the fact that upon their deaths, survivors who are eligible to 
pursue a claim for accrued benefits are unable to continue that 
claim from the point it had progressed and essentially must 
restart the claim ``at the back of the line.'' Additionally, 
upon re-filing a claim for benefits, survivors also are 
currently prohibited from submitting any additional information 
to help further develop the claim after the veteran's death.
    The Committee finds this result both unfair and 
inefficient. Allowing substitution prevents unnecessary 
reworking of the same claim, allowing it to move forward from 
its current state of development to appropriate finality and 
saves families from facing unnecessary administrative hurdles.
    H.R. 5892 would also allow the dependent, in order of 
priority as identified under 5121(a)(2) of title 38, United 
States Code, to designate another qualified survivor to pursue 
the claim for accrued benefits. This would likely prove to be a 
very helpful provision for aged and ailing survivors of 
deceased veterans who might not otherwise pursue the pending 
claim for accrued benefits for these reasons. VA should 
interpret this section so that only one qualified dependent at 
a time is deemed eligible to apply as the substitute claimant.

 ANNUAL REPORTS ON WORKLOAD OF THE UNITED STATES COURT OF APPEALS FOR 
                            VETERANS CLAIMS

    Currently the CAVC voluntarily provides an annual report to 
Congress which it also posts on its official Web site. H.R. 
5892 would mandate reporting requirements to Congress upon 
enactment to include the number of petitions filed, number and 
types of dispositions, number of oral arguments, number and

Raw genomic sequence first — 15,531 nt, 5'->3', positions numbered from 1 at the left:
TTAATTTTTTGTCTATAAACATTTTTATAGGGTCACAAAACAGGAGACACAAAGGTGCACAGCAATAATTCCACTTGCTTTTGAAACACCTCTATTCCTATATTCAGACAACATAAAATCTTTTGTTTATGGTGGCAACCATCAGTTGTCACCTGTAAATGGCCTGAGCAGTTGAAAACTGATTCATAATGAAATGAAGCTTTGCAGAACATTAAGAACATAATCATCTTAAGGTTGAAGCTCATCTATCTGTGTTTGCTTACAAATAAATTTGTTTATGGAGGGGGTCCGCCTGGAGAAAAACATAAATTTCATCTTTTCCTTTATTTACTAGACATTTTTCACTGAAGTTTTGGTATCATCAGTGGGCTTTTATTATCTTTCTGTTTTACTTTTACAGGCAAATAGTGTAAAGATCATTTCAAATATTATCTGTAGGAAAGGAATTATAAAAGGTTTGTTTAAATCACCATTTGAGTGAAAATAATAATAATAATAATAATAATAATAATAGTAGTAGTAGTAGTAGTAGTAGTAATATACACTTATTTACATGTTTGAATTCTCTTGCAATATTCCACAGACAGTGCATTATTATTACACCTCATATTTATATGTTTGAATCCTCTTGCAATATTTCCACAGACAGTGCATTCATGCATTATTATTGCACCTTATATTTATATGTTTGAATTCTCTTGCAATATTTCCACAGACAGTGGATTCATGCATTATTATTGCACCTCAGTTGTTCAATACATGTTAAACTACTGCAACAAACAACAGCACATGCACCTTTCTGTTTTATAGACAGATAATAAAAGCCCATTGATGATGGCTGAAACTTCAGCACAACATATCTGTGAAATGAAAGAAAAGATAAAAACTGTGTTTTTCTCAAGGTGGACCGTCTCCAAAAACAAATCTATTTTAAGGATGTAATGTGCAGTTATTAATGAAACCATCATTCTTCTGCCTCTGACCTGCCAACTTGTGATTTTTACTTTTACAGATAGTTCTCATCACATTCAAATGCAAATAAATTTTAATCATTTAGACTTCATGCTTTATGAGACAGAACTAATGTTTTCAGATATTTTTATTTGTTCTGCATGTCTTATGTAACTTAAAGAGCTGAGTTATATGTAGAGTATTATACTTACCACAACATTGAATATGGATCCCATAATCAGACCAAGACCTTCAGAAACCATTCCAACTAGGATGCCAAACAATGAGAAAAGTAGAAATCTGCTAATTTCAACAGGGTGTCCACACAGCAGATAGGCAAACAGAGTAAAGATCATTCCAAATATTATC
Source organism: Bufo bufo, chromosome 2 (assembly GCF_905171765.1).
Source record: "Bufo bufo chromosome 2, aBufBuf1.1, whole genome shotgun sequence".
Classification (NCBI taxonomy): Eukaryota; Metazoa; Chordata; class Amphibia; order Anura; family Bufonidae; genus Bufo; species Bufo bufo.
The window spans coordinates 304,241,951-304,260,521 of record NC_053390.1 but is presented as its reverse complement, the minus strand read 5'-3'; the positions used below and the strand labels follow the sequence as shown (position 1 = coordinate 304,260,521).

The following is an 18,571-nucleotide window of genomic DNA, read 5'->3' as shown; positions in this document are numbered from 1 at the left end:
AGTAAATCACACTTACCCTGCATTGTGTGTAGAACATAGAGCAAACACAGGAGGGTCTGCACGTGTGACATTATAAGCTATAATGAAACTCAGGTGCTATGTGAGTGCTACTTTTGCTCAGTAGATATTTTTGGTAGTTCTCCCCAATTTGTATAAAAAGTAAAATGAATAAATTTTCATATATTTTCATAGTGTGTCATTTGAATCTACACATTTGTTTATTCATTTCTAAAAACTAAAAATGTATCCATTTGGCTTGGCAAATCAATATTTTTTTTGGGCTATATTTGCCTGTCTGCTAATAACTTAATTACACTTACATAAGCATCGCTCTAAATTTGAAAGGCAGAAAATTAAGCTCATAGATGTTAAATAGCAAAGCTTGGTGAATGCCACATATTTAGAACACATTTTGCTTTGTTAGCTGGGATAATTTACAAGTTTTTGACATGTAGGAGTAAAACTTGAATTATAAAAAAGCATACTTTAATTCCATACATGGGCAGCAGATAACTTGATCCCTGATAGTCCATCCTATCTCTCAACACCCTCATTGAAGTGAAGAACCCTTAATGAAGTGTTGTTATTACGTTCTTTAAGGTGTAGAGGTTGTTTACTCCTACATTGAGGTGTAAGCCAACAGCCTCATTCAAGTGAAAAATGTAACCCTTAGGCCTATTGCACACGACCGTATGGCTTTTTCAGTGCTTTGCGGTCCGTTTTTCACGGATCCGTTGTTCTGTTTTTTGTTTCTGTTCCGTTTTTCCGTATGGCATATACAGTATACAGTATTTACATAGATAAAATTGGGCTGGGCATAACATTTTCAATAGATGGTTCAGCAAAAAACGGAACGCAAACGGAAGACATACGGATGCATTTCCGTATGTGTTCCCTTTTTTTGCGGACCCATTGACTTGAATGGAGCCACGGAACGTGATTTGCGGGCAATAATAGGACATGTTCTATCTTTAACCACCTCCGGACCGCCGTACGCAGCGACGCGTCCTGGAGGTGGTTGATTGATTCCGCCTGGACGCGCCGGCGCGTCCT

status of pending appeals and petitions, summary of service 
performed by retired judges, number of decisions by a single 
judge, multi-judge and full Court panels, number of cases 
pending longer than 18 months, and number of oral arguments. 
This information should better aid the Committee in conducting 
more focused oversight of the backlog of pending claims and in 
better assessing the needed resources.
    The CAVC has indicated on numerous occasions to the 
Committee that it would like to establish a Veterans Courthouse 
and Justice Center Complex and expand the number of judges from 
seven to nine. The Committee applauds Chief Judge Greene's 
efficient and effective use of retired judges, but is concerned 
with its growing backlog of appeals. The additional reporting 
requirements would likely enhance the Committee's ability to 
determine the need for additional resources at the CAVC.

MODIFICATION OF JURISDICTION AND FINALITY OF DECISIONS OF UNITED STATES 
                  COURT OF APPEALS FOR VETERANS CLAIMS

    H.R. 5892 would modify the jurisdiction and finality of 
CAVC decisions on veterans' claims by providing the Court with 
additional discretion to decide all issues presented on appeal, 
except in the case of a reversal.
    Pursuant to section 7251 of title 38, United States Code, 
the CVAC has exclusive jurisdiction to review decisions of the 
BVA. The Secretary of VA may not seek review of any of the 
CAVC's decisions. The Court has the power to affirm, modify, or 
reverse a decision, or remand the case back to the BVA for 
further review, but it does not have the ability to review the 
ratings of disabilities claims. The majority of the cases 
decided are remanded back to the Board. This has seemed to 
impact the effectiveness of the CAVC in providing intermediate 
res judicata and the result is often an overly elongated 
appeals process for veterans' claims.
    In 2007, 4,644 new cases were filed with the CAVC, up from 
3,729 in 2006. With a Court currently comprised of seven 
judges, the average caseload is approximately 663 cases per 
judge. This makes it one of the busiest federal appellate 
courts, where the average hovers around 263 cases. During the 
same period, 53 percent of these cases received were filed by 
unrepresented, pro se veterans, a decrease from 63 percent in 
2006. Also in 2007, the CAVC decided 4,877 cases of which 1,666 
were dismissed on procedural grounds. There were 3,211 merit 
decisions, the majority of which, more than 2000, were remanded 
(some in part only) and 1,098 were affirmed.
    Currently the median time from filing at the CAVC to 
disposition is 416 days, up from 351 days in 2006. The average 
disposition time for a claim appealed to the CAVC hovers around